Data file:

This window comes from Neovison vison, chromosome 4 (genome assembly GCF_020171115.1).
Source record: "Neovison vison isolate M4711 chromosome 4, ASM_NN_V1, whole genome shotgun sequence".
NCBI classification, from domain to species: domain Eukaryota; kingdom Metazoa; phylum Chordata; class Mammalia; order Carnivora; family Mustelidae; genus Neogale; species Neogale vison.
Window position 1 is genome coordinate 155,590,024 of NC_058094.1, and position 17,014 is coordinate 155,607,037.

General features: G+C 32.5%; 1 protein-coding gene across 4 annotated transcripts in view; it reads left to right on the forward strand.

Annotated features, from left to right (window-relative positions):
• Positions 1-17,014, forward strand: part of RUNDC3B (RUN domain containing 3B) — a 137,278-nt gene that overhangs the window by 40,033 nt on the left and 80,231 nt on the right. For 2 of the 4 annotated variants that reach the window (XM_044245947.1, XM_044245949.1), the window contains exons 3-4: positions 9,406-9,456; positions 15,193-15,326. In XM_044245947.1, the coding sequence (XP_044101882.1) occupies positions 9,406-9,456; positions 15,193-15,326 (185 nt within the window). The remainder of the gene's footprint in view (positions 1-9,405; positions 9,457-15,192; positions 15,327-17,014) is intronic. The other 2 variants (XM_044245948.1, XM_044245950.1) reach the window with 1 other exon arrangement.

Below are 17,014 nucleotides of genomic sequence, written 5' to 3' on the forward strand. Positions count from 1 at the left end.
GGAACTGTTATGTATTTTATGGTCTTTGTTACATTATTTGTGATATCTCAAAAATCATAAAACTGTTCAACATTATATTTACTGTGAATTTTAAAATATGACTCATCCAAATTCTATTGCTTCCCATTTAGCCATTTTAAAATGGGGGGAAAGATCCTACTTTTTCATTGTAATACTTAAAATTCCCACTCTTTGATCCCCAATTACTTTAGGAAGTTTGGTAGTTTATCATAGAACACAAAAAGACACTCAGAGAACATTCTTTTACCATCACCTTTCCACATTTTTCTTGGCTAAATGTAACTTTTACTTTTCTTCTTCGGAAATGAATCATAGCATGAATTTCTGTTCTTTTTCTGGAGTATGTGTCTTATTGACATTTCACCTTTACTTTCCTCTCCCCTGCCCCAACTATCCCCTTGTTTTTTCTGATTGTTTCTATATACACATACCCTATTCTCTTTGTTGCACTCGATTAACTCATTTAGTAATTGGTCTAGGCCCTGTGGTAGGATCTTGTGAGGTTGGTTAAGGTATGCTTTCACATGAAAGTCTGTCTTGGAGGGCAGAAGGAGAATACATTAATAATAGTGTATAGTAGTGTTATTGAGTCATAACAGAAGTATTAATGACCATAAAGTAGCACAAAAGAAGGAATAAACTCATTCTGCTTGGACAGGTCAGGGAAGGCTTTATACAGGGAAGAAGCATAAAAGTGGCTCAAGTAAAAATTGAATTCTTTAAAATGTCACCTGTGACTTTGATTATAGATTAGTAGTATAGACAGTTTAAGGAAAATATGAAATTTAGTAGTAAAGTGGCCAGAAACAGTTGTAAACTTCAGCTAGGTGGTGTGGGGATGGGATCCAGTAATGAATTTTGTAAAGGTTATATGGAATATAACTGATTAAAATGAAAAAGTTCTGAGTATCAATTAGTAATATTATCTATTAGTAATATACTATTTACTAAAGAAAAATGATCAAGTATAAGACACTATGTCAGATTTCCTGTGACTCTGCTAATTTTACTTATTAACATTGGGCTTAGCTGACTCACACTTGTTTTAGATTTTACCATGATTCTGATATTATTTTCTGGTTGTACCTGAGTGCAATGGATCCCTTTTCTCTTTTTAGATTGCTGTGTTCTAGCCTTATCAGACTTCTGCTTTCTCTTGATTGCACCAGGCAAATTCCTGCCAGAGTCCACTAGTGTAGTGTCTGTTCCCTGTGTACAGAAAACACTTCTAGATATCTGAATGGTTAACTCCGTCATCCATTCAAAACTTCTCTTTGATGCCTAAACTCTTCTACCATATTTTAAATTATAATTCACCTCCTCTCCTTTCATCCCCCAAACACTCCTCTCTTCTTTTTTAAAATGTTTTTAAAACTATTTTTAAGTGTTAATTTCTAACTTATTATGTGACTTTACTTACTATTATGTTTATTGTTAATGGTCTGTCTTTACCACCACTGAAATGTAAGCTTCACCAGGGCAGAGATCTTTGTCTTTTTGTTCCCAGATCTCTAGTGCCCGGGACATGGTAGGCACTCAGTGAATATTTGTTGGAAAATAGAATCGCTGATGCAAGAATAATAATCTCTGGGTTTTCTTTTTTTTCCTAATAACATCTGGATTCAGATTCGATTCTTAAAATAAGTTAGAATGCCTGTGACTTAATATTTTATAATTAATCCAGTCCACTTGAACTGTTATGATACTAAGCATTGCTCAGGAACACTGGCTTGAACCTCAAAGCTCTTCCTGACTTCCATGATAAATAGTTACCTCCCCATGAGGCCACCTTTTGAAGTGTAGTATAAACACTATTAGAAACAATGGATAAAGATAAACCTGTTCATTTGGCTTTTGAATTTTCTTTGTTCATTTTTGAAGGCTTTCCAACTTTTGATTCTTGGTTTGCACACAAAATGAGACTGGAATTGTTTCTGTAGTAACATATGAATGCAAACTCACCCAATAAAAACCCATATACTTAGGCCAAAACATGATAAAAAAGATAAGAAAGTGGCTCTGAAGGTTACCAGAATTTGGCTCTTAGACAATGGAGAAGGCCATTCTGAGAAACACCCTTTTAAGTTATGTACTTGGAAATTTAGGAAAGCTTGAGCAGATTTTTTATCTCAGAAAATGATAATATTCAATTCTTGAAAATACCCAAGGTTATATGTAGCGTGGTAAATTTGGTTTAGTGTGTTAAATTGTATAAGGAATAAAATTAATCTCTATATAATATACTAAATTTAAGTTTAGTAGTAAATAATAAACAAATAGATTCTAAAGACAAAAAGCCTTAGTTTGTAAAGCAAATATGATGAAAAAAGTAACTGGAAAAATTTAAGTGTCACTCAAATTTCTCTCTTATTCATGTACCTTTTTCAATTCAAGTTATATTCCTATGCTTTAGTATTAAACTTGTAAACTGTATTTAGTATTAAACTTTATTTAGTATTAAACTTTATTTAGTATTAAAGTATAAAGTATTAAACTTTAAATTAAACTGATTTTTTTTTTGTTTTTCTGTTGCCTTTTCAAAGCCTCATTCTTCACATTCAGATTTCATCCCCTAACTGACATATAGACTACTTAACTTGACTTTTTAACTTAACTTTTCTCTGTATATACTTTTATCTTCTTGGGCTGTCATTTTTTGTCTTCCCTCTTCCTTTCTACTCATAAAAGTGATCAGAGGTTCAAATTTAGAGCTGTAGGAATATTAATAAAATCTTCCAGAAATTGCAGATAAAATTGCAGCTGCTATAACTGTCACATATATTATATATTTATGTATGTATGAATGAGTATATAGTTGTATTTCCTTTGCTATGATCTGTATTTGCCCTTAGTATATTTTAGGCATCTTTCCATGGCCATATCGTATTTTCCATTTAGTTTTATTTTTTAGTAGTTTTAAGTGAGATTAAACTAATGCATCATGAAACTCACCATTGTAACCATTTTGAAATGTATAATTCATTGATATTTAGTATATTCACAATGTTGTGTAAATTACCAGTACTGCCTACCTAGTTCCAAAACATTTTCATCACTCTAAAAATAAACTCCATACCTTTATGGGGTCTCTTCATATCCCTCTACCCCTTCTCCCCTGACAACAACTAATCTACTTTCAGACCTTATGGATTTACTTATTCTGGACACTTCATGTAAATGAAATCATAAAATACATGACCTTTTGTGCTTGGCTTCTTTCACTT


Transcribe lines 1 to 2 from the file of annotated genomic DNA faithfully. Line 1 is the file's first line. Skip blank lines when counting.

This window comes from Neovison vison, chromosome 4 (genome assembly GCF_020171115.1).
Source record: "Neovison vison isolate M4711 chromosome 4, ASM_NN_V1, whole genome shotgun sequence".